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Artificial intelligence is consuming an enormous amount of humanity's resources

The environmental toll of advancing artificial intelligence (AI) technologies is a growing concern, as the increasing demand for computing power generates a variety of environmental consequences.

The burgeoning requirement for AI processing power not only leads to the heightened consumption of freshwater to cool expansive data centers but also aggravates air pollution due to the reliance on coal-fired power plants for electricity.

These findings, outlined in a recent paper by researchers at the University of California, Riverside, reveal that major technology firms are not adequately addressing the equitable distribution of these environmental impacts.

This perspective is echoed by international entities like the United Nations Educational, Scientific and Cultural Organization (UNESCO) and the Organization for Economic Cooperation and Development (OECD), which are also advocating for efforts to mitigate AI’s environmental inequity.

The research paper offers potential solutions. The UCR team provides models that companies, such as Google and Microsoft, could adopt to distribute their computing power and processing loads equitably across the globe.

The flexibility inherent to the tech industry provides opportunities to prevent regional environmental injustices. This, according to Shaolei Ren, an associate professor at UCR’s Bourns College of Engineering and the corresponding author of the paper titled “Towards Environmentally Equitable AI via Geographical Load Balancing.”

Using too much water for computing power

Professor Ren emphasizes that tech firms have the freedom to direct computing power to different locations instantaneously. However, instead of utilizing this flexibility to account for the environmental cost of AI, tech giants often use it to minimize capital and operational costs.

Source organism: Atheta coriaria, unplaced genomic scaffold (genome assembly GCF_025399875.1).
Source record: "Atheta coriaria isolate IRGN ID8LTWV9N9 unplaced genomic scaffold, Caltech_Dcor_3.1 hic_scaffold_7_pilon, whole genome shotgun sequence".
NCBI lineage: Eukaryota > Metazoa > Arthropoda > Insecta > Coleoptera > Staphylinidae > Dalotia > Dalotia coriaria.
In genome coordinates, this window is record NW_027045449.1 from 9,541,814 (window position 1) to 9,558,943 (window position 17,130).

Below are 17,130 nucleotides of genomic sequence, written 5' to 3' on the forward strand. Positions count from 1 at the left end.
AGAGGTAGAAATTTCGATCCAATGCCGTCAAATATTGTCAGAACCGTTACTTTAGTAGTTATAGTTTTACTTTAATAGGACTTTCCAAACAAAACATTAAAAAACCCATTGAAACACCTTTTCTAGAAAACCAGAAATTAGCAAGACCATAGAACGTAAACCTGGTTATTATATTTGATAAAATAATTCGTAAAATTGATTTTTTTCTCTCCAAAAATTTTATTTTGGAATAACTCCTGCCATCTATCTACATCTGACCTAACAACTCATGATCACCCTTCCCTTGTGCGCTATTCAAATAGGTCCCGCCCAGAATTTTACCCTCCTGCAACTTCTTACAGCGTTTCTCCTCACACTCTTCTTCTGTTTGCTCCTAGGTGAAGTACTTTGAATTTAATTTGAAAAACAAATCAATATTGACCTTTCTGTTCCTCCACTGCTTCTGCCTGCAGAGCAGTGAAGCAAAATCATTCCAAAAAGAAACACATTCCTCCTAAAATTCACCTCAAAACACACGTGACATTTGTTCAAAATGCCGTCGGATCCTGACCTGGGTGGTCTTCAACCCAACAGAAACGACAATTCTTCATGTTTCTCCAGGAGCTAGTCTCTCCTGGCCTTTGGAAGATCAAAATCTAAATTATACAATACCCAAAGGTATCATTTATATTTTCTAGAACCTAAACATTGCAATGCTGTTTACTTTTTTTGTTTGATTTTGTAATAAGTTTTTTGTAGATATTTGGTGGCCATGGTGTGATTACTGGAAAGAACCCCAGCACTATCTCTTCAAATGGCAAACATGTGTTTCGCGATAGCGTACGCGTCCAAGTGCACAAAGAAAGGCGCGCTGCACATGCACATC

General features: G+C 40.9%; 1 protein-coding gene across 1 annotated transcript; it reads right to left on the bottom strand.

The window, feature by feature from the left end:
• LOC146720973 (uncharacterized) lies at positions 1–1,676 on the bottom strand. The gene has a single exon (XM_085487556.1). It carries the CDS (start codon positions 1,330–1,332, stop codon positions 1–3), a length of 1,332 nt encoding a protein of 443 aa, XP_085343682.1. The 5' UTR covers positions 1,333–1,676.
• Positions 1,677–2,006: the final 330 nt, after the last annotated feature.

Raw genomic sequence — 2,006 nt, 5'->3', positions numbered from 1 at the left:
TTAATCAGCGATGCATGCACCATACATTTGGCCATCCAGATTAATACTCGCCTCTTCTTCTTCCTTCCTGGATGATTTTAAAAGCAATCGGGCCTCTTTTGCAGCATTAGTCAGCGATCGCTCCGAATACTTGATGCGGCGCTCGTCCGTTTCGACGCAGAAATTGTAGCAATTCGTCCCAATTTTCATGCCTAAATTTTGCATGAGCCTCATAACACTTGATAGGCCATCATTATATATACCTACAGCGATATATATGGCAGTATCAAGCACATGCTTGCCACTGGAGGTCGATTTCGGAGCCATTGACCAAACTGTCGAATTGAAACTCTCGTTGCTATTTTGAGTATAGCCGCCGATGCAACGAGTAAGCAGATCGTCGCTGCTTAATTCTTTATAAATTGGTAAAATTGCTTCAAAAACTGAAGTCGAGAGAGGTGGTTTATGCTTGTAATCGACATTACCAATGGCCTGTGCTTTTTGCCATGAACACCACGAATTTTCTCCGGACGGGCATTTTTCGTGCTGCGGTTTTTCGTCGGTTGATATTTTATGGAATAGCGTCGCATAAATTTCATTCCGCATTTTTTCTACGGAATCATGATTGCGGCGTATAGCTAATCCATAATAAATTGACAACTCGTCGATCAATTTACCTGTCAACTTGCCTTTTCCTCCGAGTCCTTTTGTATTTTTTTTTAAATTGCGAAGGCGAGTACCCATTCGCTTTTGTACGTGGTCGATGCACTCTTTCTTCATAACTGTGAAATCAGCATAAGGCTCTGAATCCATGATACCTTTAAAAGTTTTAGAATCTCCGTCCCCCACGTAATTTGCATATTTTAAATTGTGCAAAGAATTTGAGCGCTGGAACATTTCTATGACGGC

Ren expressed his concern over the issue. He stated, “It just does not feel right. We are exploiting the cheaper prices and amplifying the environmental impacts.”

A clear example of this dilemma is the plans by several tech companies to establish large-scale data centers in the Phoenix, Arizona region. These centers are projected to consume between 1 to 5 million gallons of water daily, even though this desert region is grappling with water scarcity due to the dwindling flows of the Colorado River.

Ren proposed alternatives to this practice. He suggests that firms could divert their computing power workloads from water-scarce regions like Arizona to other areas.

Enormous amounts of electricity

In addition to water consumption, these data centers consume copious amounts of electricity produced at power plants. The resulting emissions include not just carbon, contributing to global warming, but also other harmful pollutants like particulate matter and nitrogen oxides. These elements can form lung-irritating ozone.

The pollutants generated by data centers pose significant health risks. These include increased chances of cancer, heart disease, shortened lifespans, and other health detriments. Consequently, residents living near these power plants bear the brunt of these environmental and health impacts.

This research was led by UCR doctoral candidates Pengfei Li and Jianyi Yang, with co-authorship from Cal Tech professor Adam Wierman and correspondence from Professor Ren. Their work is currently available as a preprint at eScholarship Publishing.